The Branch Annual Business Meeting was held on 16th April with an attendance of 14. The review of the past year’s activities was duly noted although questions were asked on society matters concerning its charity status, the new library and as to the size of the RO. With Richard Neale standing down from committee work only three committee members remain with Stephen Wilson, Richard Morris and John Howland dealing with everything – unless some volunteers come forward to assist. The entertainment that followed was varied in content with Sholto Thomas covering a visit he made to the Mid-West States of the USA covering freight workings with shale oil and coal workings. At Donkey Creek he pictured 50 locomotives lined up awaiting further duties. There was a picture of a cloud formation that resembled President Trump’s hair style.Stephen Wilson covered six months of recent preserved railway activity as well as with scenes at Dawlish, Abergavenney and north of Cheltenham with one-time local star 7029 Clun Castle working the recent Cotswold Explorer special. Richard Morris not only covered the local Gloucestershire Warwickshire Steam Railway scene and Stagecoach 94 bus workings but also a comprehensive view of Central Europe celebrated with close RCTS friends, starting out on the Venice Simplon Orient Express to Italy and then moving on through Austria and the Czech Republic.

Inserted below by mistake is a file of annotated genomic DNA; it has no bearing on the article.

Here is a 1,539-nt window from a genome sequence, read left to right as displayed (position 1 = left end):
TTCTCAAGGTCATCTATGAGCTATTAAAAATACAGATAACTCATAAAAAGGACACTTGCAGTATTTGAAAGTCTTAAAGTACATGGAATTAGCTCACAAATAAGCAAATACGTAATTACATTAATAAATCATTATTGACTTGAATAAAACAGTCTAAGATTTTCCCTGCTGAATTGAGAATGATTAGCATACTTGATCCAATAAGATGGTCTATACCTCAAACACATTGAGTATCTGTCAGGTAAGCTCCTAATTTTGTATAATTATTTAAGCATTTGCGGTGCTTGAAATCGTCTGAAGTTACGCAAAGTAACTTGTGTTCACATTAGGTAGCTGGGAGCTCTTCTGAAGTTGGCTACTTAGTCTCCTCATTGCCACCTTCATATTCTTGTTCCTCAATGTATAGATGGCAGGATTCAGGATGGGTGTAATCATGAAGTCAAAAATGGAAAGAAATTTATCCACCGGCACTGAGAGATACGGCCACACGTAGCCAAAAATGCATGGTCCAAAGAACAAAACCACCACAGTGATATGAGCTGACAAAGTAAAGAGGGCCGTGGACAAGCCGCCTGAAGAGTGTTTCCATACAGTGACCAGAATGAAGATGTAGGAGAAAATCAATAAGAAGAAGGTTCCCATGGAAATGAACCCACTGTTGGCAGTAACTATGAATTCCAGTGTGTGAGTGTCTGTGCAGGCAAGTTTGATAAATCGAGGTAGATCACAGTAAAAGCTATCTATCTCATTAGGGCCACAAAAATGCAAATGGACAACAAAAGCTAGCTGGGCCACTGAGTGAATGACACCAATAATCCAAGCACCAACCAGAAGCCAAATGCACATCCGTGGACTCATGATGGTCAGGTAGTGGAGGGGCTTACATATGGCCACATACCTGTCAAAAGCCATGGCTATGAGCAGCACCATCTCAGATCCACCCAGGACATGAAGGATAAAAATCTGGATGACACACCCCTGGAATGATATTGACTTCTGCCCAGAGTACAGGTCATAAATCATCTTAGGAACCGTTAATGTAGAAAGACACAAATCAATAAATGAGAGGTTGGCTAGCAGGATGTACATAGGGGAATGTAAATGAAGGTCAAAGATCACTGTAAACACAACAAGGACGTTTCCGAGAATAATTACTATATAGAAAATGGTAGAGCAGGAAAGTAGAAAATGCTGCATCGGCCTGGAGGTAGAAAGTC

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Tuesday 19th March 2019
‘An 8th Colour-Rail Journey’
Paul Chancellor

Paul Chancellor gave one of his excellent selections from the Colour-Rail Portfolio, this one being the 8th such journey. The 20 attendance were involved in guessing some picture locations as well as finding out more about the Colour-Rail facility. This time around Paul largely concentrated on the year 1959 highlighting the many stock changes taking place, especially with steam and diesel motive power. Other rail facts from that year were also highlighted. Taking us around the then 5 BR regions, as well as with other systems, we covered the then BR system from Inverness down to Padstow and St Blazey the latter complete with its roundhouse shed and 16xx class locomotives. Steam was certainly still in its ascendency with some new diesels having real availability issues. Local scenes came into view as with a Class 4F on a Dursley branch working with one carriage and with the Severn Railway Bridge still in one piece. He rounded off the show with the changing scenes from pre-war years and into the 21st Century covering Gloucester, Euston, Reading, Doncaster, Waterloo and Haymarket including such as a former N.E.R Atlantic, the Chalford auto train, Euston’s Doric Arch, Bulleid Pacific rebuilds and even early liveried Pacer units. It was a superb nostalgic evening.

Last updated: 20th February